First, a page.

The shifting market environment may threaten the efforts of Australia’s growing fintech sector to raise capital and recruit talent throughout the rest of this year, new analysis has found.
KPMG’s research suggested that the number of fintechs in Australia has accelerated rapidly in recent times, having more than doubled between 2017 and 2021.
This growth, the firm said, was likely attributable to the simultaneous growth of technology and continued investment in the sector due to material success stories and realised growth.
A total of $10.6 billion fintech capital investment was made in the form of venture capital, private equity, and merger and acquisition activity between 2019 and 2021, including $3.6 billion in 2021 alone, said KPMG Australia M&A partner and head of fintech, Daniel Teper.
“As we look to the remainder of 2022, we are however starting to see some headwinds develop as the market dynamics shift, and whilst we believe this presents an opportunity for fintechs to flourish, the ability to raise capital, maintain and hire key talent, and quickly establish a sustainable business model will become more critical than ever,” he added.
In a survey of more than 70 leading fintechs headquartered in Australia, KPMG determined that 95 per cent of firms were planning to hire local talent this year.
However, only 4 per cent were completely satisfied with their ability to recruit in the areas they needed. A further 27 per cent were very satisfied and 55 per cent were somewhat satisfied.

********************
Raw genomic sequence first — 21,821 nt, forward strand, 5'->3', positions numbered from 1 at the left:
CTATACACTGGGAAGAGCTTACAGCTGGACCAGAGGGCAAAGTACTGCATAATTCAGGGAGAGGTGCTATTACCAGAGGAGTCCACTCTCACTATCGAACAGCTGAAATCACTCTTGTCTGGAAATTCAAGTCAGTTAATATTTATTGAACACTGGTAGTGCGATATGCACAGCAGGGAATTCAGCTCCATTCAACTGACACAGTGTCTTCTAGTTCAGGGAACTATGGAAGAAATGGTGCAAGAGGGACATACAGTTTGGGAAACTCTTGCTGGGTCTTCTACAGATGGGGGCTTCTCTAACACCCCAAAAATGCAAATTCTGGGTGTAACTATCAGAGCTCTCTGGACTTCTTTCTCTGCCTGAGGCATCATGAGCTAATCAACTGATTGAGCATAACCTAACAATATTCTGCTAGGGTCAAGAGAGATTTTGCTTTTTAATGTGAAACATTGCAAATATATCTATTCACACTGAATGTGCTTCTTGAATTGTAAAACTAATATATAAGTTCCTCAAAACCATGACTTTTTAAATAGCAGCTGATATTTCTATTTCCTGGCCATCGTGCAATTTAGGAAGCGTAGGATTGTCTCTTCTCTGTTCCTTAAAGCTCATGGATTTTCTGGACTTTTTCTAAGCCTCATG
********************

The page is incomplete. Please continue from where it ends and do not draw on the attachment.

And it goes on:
KPMG noted that the changing capital environment would also pose a challenge to fintechs, as only 21 per cent of firms indicated that they did not expect to raise capital in 2022.
Mr Teper said that those fintechs that were able to move swiftly and adapt to changing conditions would be the ones that thrive.
“The report’s findings evidence the Australian fintech sector’s ambitions, resilience and continued growth, with innovation and rising investment occurring across the full ecosystem,” he said.
“We expect that as start-ups mature, incumbents adapt and business models evolve, successful Australian fintechs can and will continue to attract the interest of international investors and highly skilled talent alike.”
In its report, KPMG said that local fintechs have continued to challenge incumbents and disrupt the traditional finance industry, pressuring them to put digital innovation at the forefront of their strategic priorities.
“Technological advances are empowering nimble and more specialised fintech businesses with disruptive data-driven business models to compete on operational efficiency and cost reduction,” the firm said.
The key ongoing trends in the fintech sector identified by KPMG include open banking, embedded finance, digital native banks and decentralised finance.
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